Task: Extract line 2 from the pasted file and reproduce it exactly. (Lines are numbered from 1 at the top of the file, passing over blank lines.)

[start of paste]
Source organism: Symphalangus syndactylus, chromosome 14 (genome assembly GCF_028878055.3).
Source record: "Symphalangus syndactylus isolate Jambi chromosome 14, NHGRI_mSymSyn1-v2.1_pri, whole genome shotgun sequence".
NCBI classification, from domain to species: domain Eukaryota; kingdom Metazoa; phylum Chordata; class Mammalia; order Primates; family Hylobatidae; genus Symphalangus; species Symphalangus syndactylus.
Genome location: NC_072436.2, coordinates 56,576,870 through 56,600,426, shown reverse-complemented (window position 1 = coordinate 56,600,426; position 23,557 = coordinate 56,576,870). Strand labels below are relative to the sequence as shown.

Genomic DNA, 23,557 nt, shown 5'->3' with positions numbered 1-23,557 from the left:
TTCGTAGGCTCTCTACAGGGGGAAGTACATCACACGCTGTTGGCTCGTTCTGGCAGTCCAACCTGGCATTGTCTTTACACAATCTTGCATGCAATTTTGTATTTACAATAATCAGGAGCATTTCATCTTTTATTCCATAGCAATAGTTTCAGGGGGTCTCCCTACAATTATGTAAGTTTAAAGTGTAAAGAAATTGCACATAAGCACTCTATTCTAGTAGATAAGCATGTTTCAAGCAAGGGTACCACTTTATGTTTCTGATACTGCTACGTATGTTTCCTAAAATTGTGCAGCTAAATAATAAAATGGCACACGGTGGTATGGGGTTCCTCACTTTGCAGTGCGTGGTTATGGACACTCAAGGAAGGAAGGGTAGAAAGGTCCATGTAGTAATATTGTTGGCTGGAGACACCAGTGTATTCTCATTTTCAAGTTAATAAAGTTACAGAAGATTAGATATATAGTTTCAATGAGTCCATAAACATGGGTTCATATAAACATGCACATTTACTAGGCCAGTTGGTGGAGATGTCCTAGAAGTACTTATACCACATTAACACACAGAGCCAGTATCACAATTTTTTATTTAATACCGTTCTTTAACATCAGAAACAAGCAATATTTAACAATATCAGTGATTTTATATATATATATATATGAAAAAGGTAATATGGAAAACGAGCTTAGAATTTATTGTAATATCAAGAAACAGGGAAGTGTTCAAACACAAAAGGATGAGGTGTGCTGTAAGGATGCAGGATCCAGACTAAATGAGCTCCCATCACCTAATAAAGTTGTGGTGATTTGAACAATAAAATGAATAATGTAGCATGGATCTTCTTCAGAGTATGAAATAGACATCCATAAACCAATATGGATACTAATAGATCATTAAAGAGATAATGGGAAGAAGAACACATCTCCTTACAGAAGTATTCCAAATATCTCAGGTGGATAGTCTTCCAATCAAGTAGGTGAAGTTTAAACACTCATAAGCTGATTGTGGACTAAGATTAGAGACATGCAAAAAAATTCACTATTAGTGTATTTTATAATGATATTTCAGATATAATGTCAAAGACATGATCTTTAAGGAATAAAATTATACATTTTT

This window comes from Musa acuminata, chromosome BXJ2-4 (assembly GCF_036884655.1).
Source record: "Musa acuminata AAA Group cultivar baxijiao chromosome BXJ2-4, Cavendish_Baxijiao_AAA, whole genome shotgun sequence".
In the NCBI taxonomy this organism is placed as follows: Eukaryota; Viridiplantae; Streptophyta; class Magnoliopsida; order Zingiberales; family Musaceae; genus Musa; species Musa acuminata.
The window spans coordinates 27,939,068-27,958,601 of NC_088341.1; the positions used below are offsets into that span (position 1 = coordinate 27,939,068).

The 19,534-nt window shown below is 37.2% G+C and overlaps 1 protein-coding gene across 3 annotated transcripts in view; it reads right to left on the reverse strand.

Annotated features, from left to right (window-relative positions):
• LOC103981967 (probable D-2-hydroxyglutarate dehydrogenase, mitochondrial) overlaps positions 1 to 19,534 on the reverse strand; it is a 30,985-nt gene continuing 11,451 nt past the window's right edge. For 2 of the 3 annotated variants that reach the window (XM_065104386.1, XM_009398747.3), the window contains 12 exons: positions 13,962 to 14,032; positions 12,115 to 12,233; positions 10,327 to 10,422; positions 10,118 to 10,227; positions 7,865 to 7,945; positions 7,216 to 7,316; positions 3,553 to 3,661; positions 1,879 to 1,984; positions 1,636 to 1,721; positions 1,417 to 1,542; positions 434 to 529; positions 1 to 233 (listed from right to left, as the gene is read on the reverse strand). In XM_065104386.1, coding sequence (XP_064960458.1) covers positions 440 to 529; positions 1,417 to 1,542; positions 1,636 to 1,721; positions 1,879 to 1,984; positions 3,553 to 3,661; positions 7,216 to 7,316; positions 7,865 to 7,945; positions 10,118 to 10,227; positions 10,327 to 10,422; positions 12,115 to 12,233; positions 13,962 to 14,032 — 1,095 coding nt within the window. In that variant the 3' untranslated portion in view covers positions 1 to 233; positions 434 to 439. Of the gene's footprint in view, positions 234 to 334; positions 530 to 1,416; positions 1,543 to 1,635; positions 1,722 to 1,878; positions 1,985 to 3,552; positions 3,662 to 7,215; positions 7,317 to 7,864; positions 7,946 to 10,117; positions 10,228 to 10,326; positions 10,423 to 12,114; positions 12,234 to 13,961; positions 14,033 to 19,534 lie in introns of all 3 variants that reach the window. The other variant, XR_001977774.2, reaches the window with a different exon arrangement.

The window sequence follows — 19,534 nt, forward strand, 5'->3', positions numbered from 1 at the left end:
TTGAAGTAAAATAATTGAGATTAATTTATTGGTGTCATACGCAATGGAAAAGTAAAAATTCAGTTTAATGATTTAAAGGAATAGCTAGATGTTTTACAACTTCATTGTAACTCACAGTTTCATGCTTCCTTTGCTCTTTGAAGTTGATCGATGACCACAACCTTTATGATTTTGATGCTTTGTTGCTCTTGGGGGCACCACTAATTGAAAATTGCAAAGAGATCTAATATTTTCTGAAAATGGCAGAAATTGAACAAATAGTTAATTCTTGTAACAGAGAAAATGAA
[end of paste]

Source record: "Symphalangus syndactylus isolate Jambi chromosome 14, NHGRI_mSymSyn1-v2.1_pri, whole genome shotgun sequence".